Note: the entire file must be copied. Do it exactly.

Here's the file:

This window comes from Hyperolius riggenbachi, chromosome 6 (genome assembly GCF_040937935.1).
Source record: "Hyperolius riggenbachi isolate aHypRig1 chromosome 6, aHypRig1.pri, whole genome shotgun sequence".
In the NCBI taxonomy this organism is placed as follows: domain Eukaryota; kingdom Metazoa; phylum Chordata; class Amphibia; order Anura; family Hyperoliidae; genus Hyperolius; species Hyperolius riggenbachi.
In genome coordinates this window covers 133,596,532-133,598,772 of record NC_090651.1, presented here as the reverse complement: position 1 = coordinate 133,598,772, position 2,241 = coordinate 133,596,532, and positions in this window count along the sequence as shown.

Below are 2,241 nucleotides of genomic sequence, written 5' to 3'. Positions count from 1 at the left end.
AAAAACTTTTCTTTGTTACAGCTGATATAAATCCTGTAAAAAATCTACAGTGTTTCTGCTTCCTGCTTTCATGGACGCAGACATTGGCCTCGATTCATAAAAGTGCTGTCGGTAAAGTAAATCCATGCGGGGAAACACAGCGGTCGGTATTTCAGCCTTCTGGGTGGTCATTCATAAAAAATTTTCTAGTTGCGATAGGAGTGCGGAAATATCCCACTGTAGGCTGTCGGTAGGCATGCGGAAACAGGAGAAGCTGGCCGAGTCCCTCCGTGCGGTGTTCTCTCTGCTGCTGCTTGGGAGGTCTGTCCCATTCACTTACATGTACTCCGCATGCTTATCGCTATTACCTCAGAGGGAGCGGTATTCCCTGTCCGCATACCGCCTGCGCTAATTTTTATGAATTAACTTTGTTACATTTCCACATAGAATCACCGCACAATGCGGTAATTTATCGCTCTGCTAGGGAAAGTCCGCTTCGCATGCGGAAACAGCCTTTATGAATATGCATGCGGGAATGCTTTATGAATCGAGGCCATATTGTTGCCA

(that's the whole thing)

This window comes from Hyperolius riggenbachi, chromosome 6 (genome assembly GCF_040937935.1).
Source record: "Hyperolius riggenbachi isolate aHypRig1 chromosome 6, aHypRig1.pri, whole genome shotgun sequence".
In the NCBI taxonomy this organism is placed as follows: domain Eukaryota; kingdom Metazoa; phylum Chordata; class Amphibia; order Anura; family Hyperoliidae; genus Hyperolius; species Hyperolius riggenbachi.
In genome coordinates this window covers 133,596,532-133,598,772 of record NC_090651.1, presented here as the reverse complement: position 1 = coordinate 133,598,772, position 2,241 = coordinate 133,596,532, and positions in this window count along the sequence as shown.

Below are 2,241 nucleotides of genomic sequence, written 5' to 3'. Positions count from 1 at the left end.
AAAAACTTTTCTTTGTTACAGCTGATATAAATCCTGTAAAAAATCTACAGTGTTTCTGCTTCCTGCTTTCATGGACGCAGACATTGGCCTCGATTCATAAAAGTGCTGTCGGTAAAGTAAATCCATGCGGGGAAACACAGCGGTCGGTATTTCAGCCTTCTGGGTGGTCATTCATAAAAAATTTTCTAGTTGCGATAGGAGTGCGGAAATATCCCACTGTAGGCTGTCGGTAGGCATGCGGAAACAGGAGAAGCTGGCCGAGTCCCTCCGTGCGGTGTTCTCTCTGCTGCTGCTTGGGAGGTCTGTCCCATTCACTTACATGTACTCCGCATGCTTATCGCTATTACCTCAGAGGGAGCGGTATTCCCTGTCCGCATACCGCCTGCGCTAATTTTTATGAATTAACTTTGTTACATTTCCACATAGAATCACCGCACAATGCGGTAATTTATCGCTCTGCTAGGGAAAGTCCGCTTCGCATGCGGAAACAGCCTTTATGAATATGCATGCGGGAATGCTTTATGAATCGAGGCCATATTGTTGCCA